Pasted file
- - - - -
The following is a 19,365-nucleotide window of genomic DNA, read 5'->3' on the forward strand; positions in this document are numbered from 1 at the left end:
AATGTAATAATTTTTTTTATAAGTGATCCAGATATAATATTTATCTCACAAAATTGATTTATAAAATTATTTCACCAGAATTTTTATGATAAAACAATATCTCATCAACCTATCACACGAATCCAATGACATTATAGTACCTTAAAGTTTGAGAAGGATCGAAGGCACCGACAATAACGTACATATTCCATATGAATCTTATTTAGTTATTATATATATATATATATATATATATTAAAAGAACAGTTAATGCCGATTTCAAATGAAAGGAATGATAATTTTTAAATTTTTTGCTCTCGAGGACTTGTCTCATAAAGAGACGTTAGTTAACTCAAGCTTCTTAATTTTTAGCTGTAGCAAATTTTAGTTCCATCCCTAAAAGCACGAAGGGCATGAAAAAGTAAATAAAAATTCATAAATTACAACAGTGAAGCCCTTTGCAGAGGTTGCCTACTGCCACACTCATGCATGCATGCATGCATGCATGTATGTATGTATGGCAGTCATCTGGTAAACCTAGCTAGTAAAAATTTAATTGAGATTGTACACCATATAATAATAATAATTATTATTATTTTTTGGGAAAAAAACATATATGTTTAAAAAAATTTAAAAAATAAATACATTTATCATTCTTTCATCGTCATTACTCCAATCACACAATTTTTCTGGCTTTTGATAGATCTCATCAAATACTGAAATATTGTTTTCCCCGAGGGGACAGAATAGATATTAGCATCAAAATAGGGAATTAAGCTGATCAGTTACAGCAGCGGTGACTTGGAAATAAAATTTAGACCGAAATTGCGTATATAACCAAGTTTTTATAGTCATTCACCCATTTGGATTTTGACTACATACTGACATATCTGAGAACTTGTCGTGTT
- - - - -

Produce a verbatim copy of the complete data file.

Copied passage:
The following is a 19,365-nucleotide window of genomic DNA, read 5'->3' on the forward strand; positions in this document are numbered from 1 at the left end:
AATGTAATAATTTTTTTTATAAGTGATCCAGATATAATATTTATCTCACAAAATTGATTTATAAAATTATTTCACCAGAATTTTTATGATAAAACAATATCTCATCAACCTATCACACGAATCCAATGACATTATAGTACCTTAAAGTTTGAGAAGGATCGAAGGCACCGACAATAACGTACATATTCCATATGAATCTTATTTAGTTATTATATATATATATATATATATATATTAAAAGAACAGTTAATGCCGATTTCAAATGAAAGGAATGATAATTTTTAAATTTTTTGCTCTCGAGGACTTGTCTCATAAAGAGACGTTAGTTAACTCAAGCTTCTTAATTTTTAGCTGTAGCAAATTTTAGTTCCATCCCTAAAAGCACGAAGGGCATGAAAAAGTAAATAAAAATTCATAAATTACAACAGTGAAGCCCTTTGCAGAGGTTGCCTACTGCCACACTCATGCATGCATGCATGCATGCATGTATGTATGTATGGCAGTCATCTGGTAAACCTAGCTAGTAAAAATTTAATTGAGATTGTACACCATATAATAATAATAATTATTATTATTTTTTGGGAAAAAAACATATATGTTTAAAAAAATTTAAAAAATAAATACATTTATCATTCTTTCATCGTCATTACTCCAATCACACAATTTTTCTGGCTTTTGATAGATCTCATCAAATACTGAAATATTGTTTTCCCCGAGGGGACAGAATAGATATTAGCATCAAAATAGGGAATTAAGCTGATCAGTTACAGCAGCGGTGACTTGGAAATAAAATTTAGACCGAAATTGCGTATATAACCAAGTTTTTATAGTCATTCACCCATTTGGATTTTGACTACATACTGACATATCTGAGAACTTGTCGTGTT